Prices of new cars and trucks could jump by several thousand dollars in the U.S. if President Donald Trump follows through on his threat to raise tariffs on imports.
The same likely would hold true even if a particular car is made in the U.S. because analysts believe automakers would spread the cost of tariffs among many different vehicles to avoid putting at a disadvantage any of their models made in foreign markets.
Automakers, including U.S. companies, are trembling at the prospect of increased tariffs on imported vehicles, which could range up to 25 percent based on the president's threats.
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"If you put that kind of a tariff on a vehicle or an industry, prices are definitely going to go up on average," said Jeff Schuster, senior vice president of forecasting at LMC Automotive, which tracks vehicle manufacturing. "There’s no way around that."
With current new-vehicle prices averaging about $32,000 after discounts are factored in, a 25 percent tariff likely would increase prices by about $4,000 to $5,000 per vehicle, Schuster said.
That estimate assumes automakers pass about half of the cost along to customers and absorb the rest.
Those increased prices have "the potential to reduce sales significantly," according to a Cox Automotive analyst report.
"A tariff is a tax and it will be paid by American consumers. It will significantly increase the cost of every new vehicle sold in America, regardless of where it is built," Mazda, which imports 100 percent of its U.S.-sold vehicles, said in a statement.
The Alliance for Automobile Manufacturers, a Washington-based interest group that represents auto companies on policy issues, assailed the potential tariffs as harmful to the American economy. Several individual automakers, including Toyota and General Motors, warned of potential job losses in the industry.
The U.S. has 45 automotive assembly plants, each of which typically employs thousands of workers, in 14 states. If auto sales drop because of higher prices, or auto companies are forced to reduce their work forces because of lower profits, it could undermine those factories.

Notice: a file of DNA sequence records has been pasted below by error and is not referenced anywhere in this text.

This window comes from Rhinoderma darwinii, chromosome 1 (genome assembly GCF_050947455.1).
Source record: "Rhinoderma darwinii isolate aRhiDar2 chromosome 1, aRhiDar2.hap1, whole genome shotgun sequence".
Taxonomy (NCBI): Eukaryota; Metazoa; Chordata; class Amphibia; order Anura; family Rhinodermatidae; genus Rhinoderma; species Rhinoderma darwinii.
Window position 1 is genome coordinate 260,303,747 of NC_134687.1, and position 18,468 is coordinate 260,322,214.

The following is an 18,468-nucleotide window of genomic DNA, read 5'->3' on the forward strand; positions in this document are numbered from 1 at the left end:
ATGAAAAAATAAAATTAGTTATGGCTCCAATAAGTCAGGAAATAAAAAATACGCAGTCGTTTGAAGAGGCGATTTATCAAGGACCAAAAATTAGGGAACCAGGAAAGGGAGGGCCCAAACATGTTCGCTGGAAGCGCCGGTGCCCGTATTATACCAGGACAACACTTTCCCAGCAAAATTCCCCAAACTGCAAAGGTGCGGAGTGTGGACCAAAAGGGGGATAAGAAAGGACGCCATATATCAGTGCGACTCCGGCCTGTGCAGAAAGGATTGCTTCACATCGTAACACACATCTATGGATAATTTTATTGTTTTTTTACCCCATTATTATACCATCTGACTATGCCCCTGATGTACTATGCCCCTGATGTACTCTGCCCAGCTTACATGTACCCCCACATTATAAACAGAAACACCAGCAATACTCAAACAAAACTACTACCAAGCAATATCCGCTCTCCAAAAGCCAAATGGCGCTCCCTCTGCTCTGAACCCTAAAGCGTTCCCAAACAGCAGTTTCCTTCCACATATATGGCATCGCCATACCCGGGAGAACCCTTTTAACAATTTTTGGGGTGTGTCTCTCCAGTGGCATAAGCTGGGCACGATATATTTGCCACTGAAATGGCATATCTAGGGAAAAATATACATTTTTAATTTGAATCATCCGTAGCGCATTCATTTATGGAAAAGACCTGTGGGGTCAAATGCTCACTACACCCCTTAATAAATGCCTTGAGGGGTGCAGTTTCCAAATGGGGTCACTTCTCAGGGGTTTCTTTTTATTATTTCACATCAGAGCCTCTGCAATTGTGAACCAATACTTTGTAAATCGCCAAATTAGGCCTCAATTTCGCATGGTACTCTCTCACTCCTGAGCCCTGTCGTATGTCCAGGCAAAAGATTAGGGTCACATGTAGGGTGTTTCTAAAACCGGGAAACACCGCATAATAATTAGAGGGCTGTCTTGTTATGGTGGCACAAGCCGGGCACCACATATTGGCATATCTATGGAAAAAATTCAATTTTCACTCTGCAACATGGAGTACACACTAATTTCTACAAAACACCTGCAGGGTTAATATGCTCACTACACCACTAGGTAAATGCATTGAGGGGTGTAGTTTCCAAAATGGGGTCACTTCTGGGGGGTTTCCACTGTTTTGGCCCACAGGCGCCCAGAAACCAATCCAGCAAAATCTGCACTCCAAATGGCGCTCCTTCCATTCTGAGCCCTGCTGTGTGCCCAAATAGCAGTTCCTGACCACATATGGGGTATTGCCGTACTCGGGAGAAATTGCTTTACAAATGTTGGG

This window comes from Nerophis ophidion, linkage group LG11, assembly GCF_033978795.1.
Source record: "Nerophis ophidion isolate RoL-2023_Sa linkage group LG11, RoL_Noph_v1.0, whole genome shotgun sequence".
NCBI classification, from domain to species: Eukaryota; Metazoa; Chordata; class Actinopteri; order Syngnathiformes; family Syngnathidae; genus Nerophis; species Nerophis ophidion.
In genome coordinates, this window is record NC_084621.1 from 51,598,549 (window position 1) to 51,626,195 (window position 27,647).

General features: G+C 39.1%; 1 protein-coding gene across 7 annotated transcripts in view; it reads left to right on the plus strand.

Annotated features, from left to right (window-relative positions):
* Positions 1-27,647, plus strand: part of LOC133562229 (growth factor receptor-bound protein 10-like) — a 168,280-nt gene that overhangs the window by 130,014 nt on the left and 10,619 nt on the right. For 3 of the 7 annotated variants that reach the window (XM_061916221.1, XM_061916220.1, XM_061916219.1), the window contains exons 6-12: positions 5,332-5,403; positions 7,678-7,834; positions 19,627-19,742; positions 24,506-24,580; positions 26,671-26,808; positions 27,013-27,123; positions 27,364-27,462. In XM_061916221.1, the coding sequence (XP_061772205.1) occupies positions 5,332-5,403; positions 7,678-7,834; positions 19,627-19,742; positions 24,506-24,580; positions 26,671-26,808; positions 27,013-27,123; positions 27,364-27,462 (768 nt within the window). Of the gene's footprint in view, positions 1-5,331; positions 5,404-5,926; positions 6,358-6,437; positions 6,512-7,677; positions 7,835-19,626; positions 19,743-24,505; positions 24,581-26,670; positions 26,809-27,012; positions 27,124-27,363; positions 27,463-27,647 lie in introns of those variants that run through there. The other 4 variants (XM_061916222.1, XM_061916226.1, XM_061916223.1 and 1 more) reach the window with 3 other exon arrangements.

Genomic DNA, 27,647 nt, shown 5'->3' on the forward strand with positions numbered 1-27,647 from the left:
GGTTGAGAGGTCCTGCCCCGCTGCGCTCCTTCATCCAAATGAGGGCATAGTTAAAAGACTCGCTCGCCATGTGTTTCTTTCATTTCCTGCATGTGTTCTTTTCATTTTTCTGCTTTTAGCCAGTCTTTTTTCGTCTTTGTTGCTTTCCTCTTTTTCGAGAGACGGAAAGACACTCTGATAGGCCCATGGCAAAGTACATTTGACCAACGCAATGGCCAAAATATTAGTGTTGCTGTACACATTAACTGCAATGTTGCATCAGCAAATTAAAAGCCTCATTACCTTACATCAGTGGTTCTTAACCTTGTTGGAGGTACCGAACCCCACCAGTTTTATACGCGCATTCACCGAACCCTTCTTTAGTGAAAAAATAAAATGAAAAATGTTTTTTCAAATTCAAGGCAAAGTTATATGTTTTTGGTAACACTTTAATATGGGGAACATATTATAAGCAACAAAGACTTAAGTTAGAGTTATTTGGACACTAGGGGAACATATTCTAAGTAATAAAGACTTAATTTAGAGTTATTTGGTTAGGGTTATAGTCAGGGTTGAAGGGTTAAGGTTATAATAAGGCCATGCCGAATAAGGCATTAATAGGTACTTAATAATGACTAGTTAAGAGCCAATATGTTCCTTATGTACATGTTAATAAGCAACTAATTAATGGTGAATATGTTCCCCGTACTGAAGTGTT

Some 62 percent of Americans believe the U.S. should consider "the effects that trade agreements would have on American consumers" when negotiating trade deals, according to a March 26-April 1 survey by the Bucknell Institute for Public Policy. Some 69 percent said the U.S. should consider "the overall benefit to the U.S. economy."
“While we understand that the administration is working to achieve a level playing field, tariffs are not the right approach," the Alliance said. "Tariffs on autos and auto parts raise vehicle prices for all customers, limit consumer choice and invite retaliatory action by our trading partners," it said. "Automakers support reducing trade barriers across the board and achieving fairness through facilitating rather than inhibiting trade."
Even the Kentucky-assembled Toyota Camry, which Cars.com named the most American-made vehicle in 2016, would face increased costs of $1,800, according to the Japanese automaker.
Still, arguments in favor of tariffs go like this: Europe currently charges a 10 percent tariff on U.S. cars, and the U.S. charges only 2.5 percent on European cars, and that imbalance is not fair. To be sure, the U.S. also tacks on a 25 percent tariff on light trucks from Europe, though most vehicles imported from Europe are German luxury cars such as BMW, Mercedes and Audi. A level playing field might give automakers more incentive to manufacture vehicles in the U.S.